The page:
Monday, December 8, 2014

Johor Fishermen: Drowning By Development

The coastal fishermen of southern Johor are under pressure. Their very existence is under threat from fast-paced developments engulfing where they live and work – the coastal areas fronting the Straits of Johor. Before work began at the mouth of the Pulai River for the Port of Tanjung Pelepas, they could earn RM100 worth of catch from a quick trip to lay their nets and traps and they could go out three or four times a day.

En Mansor Mahidin, 65
Before work began for the construction of PTP, fishermen earned RM4,000 to RM5,000 a month. Their catch were weighed in tons. Since the construction and subsequent operation of PTP, other projects have appeared on shore such as a power plant and a petrochemical facility that has allegedly destroyed large swathes of mangrove forests along the shoreline on the Malaysia side of the Straits of Johor.

“Before they dug up the mouth of the Pulai River for the Port of Tanjung Pelepas, that area was unique. That was not only a fishing area but where prawns, fish and crustaceans move up river to lay their eggs,” says fisherman Mansor Mahidin, 65. Mansor is also the president of the Fishermen Action Committee of Mukim Serkat.

“So now where are these marine life going to spawn? It’s a critical area,” he adds. Whatever fishing areas are left, have been ‘taken over’ by ships that ply the straits heading into or out of PTP.

All the fishermen have left are spots of areas closer to shore that have not already been affected by a power plant and a petrochemical plant. Fishing communities along the once productive Straits of Johor are hemmed in and stressed.

Note: At time of publication, reclamation work seems to have been halted pending a report and recommendation from the environment department.

Marine Ecology Destroyed

“Any form of coastal development will destroy the ecology of the coastal areas and rivers,” says fisherman Jamaluddin Mohamad, 45.

“A study has determined that the mangrove forests are vital for 75% of marine life and when these are destroyed the impact will be felt by not only the fishermen but by the country as a whole. “Why? Because more fish will be imported to meet local demand and therefore we lose foreign exchange,” Jamaluddin says. Jamaluddin says that the country’s food security will be at risk.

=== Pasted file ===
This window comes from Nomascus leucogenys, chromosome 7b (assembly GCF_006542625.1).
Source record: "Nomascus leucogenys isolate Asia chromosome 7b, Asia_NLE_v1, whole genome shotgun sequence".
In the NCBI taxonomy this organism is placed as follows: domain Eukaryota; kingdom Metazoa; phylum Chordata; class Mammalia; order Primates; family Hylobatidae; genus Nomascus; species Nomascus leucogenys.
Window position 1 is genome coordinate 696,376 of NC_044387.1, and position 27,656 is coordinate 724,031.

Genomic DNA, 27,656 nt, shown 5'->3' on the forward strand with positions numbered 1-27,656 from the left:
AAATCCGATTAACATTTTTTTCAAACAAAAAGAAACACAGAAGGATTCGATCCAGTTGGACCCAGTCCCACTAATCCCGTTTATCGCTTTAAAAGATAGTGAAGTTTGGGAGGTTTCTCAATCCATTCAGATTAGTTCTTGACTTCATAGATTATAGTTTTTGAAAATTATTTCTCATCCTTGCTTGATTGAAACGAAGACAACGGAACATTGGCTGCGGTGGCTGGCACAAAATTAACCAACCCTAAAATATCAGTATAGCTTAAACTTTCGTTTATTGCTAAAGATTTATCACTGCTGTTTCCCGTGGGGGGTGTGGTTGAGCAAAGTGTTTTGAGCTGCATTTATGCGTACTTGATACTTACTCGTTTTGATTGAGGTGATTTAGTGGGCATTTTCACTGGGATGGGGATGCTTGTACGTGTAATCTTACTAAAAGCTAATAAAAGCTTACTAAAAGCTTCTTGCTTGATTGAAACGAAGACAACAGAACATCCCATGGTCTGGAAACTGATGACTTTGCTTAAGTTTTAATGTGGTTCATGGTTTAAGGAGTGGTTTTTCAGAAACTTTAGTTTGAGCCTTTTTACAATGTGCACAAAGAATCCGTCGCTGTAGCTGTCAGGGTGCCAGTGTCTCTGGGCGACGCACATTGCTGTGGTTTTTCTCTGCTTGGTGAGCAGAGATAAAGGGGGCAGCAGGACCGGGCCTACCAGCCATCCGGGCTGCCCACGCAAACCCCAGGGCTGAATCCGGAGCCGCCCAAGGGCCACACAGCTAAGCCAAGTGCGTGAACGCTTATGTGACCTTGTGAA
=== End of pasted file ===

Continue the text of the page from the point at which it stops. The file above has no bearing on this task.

En Jamaluddin Mohamad, 45
“We are one of the largest consumers of fish in the region and yet the government wants to ‘reduce the size of the sea’,” he says. If the current development aren’t bad enough, reclamation work to build islands for luxury condominiums have encroached on highly sensitive ecological areas; Beting Merambong (Merambong shoal) and the island of Pulau Merabong.

Nearby off Tanjung Kupang are said to house the largest bed of sea grass and seaweed on the coast of peninsula Malaysia that supports a multitude of vital species of marine life including the seahorse and dugong. Where the mangrove forests, rivers and estuaries are the nesting grounds of marine life, where they lay their eggs and spawn, shoals and seagrass beds are their nurseries before they head out to sea.

“Why has the government allowed this to happen? Why has the federal government allowed the state government to overrule it on matters of the environment?” asks Jamaluddin.

One Foot In Indonesian Jail

“In 2001 I could easily earn RM3,500 to RM4,000 a month just from fishing in this coastal areas, now I am putting one foot in an Indonesian jail because I have to fish within their borders to feed my family of seven children, the oldest at university and the youngest is just three years old,” says Jamaluddin.

Now, out of 100 days at sea, he spends 90 of those in Indonesian waters, travelling 16 nautical miles, taking him over an hour to get to his fishing area, and spending six to eight hours as an illegal fisherman. He does this at night. Jamaluddin, a graduate of a technical college in Kuala Lumpur only became a fisherman in 2001 when he was retrenched from work during the 1997 economic crisis that hit the region.

Mansor however has been a fisherman all his life. His grandfather was one, so was his father. When he was just nine years old, his father passed away and he had to leave school to follow his uncle to sea. By 12, he was already a fully-fledged fisherman.

“I have sent my children to university from the earnings of those years; two, studied medicine, says Mansor. He is happy that none has followed his footsteps as a fisherman.“There is no future,” he says.

Create A Felda Scheme For Fishermen

“The government tells us to change our ways. We can’t to that. We have no funds. If the government wants us to leave fishing, then do what they did during Tun Razak’s time; give us each 10 acres and we work the land, just like the Felda schemes,” Mansor adds.

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